Evan Bayh wants out of Washington but wonders if the partisan bickering he leaves behind will one day be swept aside by a new Ross Perot riding a third-party tidal wave of public anger.
“If (voter) frustration continues to grow and the American people say ‘a pox on both your houses,’ then there’s some prospect for a third-party type movement,” the Democratic senator from Indiana told ABC’s Good Morning America.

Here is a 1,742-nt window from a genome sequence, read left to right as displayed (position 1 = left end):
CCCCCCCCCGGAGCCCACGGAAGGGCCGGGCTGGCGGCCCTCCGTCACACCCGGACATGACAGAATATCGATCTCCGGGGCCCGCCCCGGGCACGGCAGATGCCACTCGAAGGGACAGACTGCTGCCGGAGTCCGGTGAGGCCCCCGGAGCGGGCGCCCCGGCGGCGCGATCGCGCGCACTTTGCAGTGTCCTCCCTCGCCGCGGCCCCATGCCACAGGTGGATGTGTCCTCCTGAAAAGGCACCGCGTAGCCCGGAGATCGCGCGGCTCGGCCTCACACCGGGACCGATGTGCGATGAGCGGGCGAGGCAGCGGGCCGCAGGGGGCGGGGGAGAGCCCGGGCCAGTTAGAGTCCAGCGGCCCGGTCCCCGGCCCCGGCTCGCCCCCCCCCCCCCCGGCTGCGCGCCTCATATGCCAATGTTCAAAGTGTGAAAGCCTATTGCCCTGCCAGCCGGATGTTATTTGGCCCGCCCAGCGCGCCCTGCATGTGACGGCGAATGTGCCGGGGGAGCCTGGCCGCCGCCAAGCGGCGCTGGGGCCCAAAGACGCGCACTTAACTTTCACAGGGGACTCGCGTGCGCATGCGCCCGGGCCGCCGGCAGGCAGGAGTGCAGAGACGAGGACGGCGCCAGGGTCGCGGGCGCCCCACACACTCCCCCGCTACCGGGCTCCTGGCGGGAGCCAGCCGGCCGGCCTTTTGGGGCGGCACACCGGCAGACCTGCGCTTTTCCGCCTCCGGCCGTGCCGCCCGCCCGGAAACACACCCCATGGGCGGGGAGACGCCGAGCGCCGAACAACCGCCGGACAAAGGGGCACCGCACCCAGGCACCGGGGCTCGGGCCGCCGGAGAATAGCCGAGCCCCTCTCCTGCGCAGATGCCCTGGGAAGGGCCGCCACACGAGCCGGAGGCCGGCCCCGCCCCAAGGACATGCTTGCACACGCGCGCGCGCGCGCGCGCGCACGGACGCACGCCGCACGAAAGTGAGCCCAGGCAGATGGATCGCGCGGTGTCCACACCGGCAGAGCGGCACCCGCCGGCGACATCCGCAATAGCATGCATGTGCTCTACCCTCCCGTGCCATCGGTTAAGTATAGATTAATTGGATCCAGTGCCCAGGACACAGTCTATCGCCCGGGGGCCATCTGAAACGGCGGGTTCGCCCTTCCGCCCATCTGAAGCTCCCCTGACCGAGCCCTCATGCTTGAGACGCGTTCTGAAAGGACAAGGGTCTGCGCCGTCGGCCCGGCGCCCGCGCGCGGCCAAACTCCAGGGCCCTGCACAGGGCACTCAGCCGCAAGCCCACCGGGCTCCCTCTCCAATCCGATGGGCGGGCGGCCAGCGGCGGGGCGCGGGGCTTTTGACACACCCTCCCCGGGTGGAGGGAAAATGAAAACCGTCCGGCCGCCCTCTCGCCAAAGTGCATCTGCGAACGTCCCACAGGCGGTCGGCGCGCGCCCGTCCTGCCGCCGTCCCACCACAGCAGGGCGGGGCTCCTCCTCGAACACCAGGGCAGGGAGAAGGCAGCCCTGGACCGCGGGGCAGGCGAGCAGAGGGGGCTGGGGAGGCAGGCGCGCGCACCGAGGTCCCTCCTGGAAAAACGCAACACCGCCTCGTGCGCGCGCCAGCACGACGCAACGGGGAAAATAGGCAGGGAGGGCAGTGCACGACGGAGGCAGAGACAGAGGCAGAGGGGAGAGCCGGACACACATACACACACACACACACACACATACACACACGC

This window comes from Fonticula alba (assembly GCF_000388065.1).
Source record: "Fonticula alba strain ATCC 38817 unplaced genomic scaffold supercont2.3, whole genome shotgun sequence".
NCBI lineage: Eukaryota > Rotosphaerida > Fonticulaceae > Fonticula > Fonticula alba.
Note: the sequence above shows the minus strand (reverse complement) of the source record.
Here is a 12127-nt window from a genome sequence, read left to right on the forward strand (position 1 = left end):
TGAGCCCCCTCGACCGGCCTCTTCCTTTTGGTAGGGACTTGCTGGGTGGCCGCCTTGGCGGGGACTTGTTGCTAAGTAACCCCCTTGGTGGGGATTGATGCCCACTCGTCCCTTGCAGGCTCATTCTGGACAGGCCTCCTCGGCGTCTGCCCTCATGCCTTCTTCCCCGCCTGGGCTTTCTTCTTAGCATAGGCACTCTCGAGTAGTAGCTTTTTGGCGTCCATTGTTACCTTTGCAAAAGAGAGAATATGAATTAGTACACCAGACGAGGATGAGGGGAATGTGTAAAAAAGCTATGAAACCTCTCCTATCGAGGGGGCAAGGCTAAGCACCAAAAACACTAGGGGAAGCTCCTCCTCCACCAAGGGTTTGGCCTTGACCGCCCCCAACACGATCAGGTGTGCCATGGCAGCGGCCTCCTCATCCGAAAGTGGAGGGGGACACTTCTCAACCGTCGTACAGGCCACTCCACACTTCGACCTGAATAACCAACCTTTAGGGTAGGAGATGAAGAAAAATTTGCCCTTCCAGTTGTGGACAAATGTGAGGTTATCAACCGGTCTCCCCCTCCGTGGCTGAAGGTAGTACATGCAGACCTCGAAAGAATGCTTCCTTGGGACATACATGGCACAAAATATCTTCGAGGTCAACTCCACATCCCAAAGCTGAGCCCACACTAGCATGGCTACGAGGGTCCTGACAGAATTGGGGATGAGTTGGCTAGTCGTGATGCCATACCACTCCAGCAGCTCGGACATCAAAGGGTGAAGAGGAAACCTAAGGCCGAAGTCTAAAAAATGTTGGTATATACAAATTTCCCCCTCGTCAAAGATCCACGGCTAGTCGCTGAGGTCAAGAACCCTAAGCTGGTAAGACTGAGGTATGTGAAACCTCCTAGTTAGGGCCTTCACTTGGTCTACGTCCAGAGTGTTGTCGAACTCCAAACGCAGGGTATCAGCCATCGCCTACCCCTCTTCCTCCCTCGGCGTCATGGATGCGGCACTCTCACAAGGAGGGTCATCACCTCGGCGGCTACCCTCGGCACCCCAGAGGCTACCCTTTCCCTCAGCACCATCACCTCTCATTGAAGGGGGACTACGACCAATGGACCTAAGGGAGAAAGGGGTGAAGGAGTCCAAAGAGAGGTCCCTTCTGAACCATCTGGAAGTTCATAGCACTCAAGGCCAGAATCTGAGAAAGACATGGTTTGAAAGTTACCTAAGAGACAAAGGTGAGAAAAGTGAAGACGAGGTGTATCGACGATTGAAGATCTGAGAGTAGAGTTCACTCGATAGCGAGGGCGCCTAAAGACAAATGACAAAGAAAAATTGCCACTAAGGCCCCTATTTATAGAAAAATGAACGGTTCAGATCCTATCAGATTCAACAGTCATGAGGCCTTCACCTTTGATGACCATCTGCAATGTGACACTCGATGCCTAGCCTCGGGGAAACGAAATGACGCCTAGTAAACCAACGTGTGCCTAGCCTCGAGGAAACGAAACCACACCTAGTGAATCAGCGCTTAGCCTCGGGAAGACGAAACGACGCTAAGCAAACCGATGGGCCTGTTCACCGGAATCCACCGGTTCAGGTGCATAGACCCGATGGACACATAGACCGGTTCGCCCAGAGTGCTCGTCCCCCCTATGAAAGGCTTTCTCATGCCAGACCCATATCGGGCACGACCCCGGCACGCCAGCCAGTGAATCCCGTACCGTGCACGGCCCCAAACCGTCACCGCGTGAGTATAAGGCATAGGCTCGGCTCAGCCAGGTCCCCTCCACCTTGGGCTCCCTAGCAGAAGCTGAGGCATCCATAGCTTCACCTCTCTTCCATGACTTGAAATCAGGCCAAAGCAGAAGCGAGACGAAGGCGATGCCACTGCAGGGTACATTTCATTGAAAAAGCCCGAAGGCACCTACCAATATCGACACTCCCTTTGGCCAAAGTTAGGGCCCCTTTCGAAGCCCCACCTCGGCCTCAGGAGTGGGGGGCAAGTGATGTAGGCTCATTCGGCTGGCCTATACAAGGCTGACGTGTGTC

Bayh hastens to add that he doesn’t believe that would really happen.
Why not? “I think that ultimately we can make progress within the two-party system,” he said.
Polls say voters are angry about the partisan bickering that has engulfed legislative initiatives from healthcare reform and climate change to financial regulation and job creation.
Republicans and Democrats both catch blame. But Democrats, as the governing party, could suffer most in November’s congressional elections. Republicans did the suffering in 2006. Meanwhile, the conservative Tea Party movement has candidates from both sides rattled.